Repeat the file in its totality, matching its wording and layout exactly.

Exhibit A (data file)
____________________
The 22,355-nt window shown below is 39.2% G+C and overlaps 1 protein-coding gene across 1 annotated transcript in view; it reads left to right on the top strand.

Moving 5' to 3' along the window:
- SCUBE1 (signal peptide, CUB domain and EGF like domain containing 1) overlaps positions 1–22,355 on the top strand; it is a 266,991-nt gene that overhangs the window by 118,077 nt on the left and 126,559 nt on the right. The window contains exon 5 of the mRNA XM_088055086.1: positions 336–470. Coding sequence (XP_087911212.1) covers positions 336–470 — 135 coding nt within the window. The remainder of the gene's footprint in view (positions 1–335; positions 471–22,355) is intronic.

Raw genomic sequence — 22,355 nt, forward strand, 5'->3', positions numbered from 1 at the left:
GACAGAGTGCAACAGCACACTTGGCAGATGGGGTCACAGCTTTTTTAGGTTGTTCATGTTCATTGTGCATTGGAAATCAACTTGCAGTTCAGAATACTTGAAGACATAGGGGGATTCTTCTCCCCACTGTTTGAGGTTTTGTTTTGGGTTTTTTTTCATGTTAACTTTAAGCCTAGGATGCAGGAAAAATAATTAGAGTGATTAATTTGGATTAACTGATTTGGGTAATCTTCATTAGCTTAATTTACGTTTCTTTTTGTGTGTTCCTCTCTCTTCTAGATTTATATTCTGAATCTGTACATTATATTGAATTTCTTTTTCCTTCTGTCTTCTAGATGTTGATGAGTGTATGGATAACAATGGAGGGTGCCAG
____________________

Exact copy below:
The 22,355-nt window shown below is 39.2% G+C and overlaps 1 protein-coding gene across 1 annotated transcript in view; it reads left to right on the top strand.

Moving 5' to 3' along the window:
- SCUBE1 (signal peptide, CUB domain and EGF like domain containing 1) overlaps positions 1–22,355 on the top strand; it is a 266,991-nt gene that overhangs the window by 118,077 nt on the left and 126,559 nt on the right. The window contains exon 5 of the mRNA XM_088055086.1: positions 336–470. Coding sequence (XP_087911212.1) covers positions 336–470 — 135 coding nt within the window. The remainder of the gene's footprint in view (positions 1–335; positions 471–22,355) is intronic.

Raw genomic sequence — 22,355 nt, forward strand, 5'->3', positions numbered from 1 at the left:
GACAGAGTGCAACAGCACACTTGGCAGATGGGGTCACAGCTTTTTTAGGTTGTTCATGTTCATTGTGCATTGGAAATCAACTTGCAGTTCAGAATACTTGAAGACATAGGGGGATTCTTCTCCCCACTGTTTGAGGTTTTGTTTTGGGTTTTTTTTCATGTTAACTTTAAGCCTAGGATGCAGGAAAAATAATTAGAGTGATTAATTTGGATTAACTGATTTGGGTAATCTTCATTAGCTTAATTTACGTTTCTTTTTGTGTGTTCCTCTCTCTTCTAGATTTATATTCTGAATCTGTACATTATATTGAATTTCTTTTTCCTTCTGTCTTCTAGATGTTGATGAGTGTATGGATAACAATGGAGGGTGCCAG